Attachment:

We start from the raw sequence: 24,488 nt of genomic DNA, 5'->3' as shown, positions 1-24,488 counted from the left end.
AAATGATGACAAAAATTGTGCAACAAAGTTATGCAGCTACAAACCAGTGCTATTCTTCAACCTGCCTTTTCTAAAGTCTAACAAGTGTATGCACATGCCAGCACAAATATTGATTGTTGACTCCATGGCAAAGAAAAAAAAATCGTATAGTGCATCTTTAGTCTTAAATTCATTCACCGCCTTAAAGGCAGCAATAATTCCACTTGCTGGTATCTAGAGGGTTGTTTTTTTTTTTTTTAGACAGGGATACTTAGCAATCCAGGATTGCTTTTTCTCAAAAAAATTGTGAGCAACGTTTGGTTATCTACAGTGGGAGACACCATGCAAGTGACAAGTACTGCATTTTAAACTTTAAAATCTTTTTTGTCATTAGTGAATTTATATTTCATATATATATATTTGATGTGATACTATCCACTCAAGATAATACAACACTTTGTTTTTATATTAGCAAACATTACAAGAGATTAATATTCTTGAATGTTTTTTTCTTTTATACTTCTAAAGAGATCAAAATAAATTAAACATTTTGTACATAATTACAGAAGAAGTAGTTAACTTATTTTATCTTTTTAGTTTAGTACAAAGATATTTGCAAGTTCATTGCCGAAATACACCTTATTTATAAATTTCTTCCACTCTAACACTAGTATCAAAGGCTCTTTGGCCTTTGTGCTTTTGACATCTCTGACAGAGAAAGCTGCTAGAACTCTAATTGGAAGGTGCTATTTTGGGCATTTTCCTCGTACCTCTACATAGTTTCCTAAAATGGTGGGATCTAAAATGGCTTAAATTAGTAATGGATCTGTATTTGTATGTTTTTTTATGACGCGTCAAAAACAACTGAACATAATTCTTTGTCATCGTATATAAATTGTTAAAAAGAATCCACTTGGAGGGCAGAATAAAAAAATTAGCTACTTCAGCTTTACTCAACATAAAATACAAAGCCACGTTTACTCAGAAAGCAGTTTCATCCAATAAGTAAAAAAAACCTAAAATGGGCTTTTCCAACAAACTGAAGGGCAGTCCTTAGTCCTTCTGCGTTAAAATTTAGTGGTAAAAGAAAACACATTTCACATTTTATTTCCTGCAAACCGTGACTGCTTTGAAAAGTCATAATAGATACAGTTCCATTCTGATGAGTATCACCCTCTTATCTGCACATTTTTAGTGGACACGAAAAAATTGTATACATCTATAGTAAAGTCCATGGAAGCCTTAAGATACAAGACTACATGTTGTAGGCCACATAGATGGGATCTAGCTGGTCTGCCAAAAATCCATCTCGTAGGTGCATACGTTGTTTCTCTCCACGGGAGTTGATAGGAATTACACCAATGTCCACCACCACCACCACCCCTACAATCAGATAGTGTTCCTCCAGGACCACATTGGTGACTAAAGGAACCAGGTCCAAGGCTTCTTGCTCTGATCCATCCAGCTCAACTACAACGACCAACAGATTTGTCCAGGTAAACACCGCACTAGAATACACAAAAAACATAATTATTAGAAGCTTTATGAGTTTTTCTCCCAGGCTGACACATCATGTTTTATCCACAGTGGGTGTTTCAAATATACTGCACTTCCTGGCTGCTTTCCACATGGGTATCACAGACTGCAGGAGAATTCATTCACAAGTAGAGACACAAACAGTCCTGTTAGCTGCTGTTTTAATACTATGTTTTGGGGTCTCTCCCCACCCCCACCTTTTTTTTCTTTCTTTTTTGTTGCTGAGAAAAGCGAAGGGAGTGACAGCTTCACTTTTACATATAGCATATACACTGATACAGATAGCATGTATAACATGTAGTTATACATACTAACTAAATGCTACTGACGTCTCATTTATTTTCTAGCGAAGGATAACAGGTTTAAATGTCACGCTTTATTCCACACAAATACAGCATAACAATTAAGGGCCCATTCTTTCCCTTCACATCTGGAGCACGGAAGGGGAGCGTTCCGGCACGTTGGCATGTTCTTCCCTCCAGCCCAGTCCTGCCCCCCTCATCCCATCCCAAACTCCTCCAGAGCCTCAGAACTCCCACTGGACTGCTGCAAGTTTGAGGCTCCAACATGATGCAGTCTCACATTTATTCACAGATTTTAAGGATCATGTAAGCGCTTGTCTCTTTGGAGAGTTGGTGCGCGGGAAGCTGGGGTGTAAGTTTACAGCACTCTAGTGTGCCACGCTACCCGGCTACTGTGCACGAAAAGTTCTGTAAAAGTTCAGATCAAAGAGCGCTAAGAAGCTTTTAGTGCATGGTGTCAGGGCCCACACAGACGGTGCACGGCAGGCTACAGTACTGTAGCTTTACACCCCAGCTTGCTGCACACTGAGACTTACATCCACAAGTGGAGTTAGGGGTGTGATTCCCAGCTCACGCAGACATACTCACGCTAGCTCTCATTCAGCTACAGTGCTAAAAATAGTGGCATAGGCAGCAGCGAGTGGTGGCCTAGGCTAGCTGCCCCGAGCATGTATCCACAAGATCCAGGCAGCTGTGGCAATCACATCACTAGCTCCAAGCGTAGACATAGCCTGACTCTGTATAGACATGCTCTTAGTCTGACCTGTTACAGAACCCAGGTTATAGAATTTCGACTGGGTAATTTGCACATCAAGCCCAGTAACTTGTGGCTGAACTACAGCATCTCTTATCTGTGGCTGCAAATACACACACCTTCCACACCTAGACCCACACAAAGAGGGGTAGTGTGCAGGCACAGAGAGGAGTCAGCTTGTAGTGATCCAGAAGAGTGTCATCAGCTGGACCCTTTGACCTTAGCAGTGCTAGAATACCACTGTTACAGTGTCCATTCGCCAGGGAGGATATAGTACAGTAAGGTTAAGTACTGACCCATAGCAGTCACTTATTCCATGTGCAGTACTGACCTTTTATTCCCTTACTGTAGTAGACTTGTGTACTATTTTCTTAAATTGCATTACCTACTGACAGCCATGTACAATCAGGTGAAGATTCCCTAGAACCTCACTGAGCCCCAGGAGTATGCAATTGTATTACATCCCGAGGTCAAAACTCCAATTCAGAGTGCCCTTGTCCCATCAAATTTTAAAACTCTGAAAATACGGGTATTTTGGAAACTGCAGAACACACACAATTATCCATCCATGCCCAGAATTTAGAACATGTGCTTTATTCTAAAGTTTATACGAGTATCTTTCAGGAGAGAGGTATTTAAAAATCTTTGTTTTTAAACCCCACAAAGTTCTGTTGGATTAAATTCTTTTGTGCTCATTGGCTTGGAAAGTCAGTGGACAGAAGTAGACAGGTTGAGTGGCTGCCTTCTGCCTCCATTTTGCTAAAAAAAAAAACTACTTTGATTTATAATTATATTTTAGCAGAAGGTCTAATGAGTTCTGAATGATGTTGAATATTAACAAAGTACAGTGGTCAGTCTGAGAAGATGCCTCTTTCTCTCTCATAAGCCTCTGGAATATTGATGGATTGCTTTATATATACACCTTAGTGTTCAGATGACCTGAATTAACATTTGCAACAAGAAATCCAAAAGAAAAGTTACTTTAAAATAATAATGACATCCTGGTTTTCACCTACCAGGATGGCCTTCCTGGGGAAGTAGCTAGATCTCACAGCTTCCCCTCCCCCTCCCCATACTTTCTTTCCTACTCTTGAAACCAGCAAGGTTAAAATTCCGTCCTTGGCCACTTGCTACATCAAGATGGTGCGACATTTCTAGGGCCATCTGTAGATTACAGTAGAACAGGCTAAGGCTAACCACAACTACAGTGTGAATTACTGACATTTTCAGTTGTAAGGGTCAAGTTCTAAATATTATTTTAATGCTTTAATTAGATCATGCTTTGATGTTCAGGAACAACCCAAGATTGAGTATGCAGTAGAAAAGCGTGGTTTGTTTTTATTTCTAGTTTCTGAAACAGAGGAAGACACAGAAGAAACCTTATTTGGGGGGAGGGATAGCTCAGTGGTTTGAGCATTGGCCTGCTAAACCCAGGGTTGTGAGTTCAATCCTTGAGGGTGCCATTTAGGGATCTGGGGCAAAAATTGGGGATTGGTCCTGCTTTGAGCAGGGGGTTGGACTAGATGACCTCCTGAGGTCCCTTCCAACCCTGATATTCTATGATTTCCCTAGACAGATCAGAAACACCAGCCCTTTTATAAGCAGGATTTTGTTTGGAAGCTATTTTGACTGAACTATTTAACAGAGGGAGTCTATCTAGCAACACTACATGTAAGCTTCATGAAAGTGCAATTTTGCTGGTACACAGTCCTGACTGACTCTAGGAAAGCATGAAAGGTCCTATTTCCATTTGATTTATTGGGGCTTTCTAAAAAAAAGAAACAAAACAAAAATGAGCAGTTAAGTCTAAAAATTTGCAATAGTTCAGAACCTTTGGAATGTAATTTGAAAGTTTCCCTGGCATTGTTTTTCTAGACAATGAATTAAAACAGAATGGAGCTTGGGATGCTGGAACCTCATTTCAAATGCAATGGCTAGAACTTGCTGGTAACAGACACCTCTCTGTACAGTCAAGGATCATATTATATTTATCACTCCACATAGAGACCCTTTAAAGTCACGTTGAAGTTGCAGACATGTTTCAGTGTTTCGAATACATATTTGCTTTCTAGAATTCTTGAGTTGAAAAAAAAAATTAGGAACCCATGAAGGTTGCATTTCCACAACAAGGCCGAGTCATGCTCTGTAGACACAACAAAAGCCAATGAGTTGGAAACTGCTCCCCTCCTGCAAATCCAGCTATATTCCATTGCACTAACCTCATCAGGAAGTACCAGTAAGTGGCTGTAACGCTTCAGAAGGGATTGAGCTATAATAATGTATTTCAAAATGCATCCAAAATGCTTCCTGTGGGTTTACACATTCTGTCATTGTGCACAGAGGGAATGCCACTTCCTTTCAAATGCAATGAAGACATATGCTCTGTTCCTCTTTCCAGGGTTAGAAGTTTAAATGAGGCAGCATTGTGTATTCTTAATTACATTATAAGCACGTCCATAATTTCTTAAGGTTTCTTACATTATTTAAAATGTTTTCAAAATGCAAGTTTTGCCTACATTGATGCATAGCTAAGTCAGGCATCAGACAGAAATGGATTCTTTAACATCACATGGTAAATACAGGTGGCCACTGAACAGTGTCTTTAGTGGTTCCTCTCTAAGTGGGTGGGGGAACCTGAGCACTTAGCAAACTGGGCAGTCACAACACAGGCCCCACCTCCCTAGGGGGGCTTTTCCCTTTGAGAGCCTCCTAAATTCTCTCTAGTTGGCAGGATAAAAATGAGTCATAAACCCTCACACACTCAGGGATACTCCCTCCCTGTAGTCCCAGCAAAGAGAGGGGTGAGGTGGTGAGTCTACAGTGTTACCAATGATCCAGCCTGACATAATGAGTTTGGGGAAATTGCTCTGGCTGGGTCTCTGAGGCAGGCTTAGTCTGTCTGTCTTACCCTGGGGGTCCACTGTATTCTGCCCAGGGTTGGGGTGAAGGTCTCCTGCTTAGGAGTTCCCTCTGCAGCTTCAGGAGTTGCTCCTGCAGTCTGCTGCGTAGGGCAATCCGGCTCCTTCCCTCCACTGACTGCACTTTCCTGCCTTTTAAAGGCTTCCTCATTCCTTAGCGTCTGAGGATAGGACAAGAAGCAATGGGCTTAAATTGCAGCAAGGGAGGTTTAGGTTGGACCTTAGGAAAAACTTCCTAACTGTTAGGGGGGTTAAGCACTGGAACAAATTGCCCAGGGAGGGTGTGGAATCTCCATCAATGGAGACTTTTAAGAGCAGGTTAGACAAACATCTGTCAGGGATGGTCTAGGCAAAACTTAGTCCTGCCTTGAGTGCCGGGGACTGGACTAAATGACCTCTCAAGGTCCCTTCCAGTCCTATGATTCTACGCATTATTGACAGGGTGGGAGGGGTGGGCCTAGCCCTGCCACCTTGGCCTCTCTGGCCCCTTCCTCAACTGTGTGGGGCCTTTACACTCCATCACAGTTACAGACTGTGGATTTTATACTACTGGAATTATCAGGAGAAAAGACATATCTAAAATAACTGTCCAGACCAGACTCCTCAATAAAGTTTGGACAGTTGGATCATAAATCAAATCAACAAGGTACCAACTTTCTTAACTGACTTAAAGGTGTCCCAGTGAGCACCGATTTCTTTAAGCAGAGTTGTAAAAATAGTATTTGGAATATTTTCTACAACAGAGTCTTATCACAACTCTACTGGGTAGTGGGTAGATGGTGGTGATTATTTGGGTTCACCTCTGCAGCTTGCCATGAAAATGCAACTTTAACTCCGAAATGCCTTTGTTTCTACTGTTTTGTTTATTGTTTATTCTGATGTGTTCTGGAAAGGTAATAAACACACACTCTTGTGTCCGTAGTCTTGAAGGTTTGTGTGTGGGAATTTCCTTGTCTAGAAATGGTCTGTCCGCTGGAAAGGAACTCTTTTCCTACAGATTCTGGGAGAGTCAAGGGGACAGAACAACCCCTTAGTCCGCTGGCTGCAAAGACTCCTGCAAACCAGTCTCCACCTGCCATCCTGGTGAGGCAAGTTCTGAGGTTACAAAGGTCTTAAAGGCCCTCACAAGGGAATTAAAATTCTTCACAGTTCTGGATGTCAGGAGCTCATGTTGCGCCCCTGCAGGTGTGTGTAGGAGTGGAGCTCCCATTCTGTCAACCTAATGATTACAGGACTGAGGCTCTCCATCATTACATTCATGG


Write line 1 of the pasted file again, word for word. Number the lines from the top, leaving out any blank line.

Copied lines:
We start from the raw sequence: 24,488 nt of genomic DNA, 5'->3' as shown, positions 1-24,488 counted from the left end.